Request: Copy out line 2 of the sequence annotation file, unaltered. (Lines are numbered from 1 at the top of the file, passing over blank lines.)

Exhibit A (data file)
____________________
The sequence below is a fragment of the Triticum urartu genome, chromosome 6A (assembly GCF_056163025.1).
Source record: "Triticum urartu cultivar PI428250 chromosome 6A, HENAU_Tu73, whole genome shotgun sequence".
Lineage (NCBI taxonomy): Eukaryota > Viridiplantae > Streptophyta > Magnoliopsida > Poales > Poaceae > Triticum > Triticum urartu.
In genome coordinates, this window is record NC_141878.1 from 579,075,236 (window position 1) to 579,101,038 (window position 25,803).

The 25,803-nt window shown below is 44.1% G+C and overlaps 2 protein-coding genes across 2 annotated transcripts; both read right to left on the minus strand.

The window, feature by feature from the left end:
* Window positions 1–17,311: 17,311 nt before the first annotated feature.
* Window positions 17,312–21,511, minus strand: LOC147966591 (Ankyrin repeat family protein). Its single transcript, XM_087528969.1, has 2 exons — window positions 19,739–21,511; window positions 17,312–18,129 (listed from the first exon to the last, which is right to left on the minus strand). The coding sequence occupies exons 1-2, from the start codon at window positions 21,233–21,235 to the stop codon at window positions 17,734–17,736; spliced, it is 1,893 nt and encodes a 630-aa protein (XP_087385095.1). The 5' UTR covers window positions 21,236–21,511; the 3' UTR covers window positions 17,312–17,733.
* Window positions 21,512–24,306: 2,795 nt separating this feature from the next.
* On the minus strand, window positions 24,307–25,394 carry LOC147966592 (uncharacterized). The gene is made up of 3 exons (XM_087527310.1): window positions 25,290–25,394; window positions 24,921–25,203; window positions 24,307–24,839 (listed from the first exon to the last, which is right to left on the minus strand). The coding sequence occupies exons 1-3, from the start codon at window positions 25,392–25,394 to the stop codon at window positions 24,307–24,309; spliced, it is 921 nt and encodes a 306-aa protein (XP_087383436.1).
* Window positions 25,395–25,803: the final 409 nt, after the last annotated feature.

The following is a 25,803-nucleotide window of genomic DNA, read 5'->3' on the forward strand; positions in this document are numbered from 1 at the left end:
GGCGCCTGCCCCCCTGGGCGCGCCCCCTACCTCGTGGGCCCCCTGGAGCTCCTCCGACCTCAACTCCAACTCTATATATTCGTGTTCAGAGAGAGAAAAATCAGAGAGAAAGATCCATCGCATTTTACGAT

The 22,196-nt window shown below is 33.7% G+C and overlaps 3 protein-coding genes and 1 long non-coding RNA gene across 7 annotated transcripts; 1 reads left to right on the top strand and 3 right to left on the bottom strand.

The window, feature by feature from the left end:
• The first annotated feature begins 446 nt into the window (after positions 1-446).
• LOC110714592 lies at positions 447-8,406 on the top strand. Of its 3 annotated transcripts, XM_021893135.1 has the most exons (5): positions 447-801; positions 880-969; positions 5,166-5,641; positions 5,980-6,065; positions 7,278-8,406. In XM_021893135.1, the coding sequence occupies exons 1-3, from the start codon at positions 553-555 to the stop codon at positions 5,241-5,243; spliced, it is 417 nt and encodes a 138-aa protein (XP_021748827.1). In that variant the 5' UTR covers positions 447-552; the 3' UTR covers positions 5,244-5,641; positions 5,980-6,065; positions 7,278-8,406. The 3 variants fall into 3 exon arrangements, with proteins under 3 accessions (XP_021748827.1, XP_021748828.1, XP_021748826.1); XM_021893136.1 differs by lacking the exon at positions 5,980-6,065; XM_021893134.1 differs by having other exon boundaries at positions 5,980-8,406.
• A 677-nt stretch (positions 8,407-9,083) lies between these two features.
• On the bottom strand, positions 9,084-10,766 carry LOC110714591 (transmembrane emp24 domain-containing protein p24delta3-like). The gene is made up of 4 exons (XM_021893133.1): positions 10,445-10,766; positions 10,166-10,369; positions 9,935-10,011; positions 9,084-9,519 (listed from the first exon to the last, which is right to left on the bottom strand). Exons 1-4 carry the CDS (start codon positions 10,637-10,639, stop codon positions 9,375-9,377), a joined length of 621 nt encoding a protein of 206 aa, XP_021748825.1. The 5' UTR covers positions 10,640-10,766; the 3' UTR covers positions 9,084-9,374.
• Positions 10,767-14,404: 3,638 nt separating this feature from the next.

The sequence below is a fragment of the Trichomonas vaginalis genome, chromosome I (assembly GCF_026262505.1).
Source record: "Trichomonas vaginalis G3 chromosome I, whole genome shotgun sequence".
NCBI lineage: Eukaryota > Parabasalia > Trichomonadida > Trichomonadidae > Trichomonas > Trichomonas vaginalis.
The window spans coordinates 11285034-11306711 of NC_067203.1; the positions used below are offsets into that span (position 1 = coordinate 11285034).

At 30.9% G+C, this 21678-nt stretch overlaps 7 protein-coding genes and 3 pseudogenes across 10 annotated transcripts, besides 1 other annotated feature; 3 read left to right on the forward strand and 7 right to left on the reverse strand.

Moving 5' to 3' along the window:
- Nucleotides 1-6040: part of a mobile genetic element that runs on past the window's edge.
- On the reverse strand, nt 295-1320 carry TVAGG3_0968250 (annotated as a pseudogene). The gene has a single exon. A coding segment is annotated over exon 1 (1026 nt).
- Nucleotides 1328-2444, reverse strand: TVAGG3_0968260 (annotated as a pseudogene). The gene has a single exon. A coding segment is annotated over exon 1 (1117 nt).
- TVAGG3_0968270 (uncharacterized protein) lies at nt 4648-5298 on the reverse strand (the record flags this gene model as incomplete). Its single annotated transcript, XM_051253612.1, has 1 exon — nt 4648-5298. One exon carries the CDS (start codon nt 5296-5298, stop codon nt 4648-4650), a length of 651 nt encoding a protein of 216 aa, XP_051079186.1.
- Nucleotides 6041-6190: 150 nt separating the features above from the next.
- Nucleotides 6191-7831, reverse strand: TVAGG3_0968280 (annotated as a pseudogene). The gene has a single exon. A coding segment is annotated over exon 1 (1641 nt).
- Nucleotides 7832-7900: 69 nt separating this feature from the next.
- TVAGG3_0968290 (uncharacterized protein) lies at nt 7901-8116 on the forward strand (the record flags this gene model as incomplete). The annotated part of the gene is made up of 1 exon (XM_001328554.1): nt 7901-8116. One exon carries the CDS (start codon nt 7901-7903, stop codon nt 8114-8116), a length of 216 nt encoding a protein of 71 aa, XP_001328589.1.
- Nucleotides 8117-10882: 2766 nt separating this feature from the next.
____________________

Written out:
Source record: "Triticum urartu cultivar PI428250 chromosome 6A, HENAU_Tu73, whole genome shotgun sequence".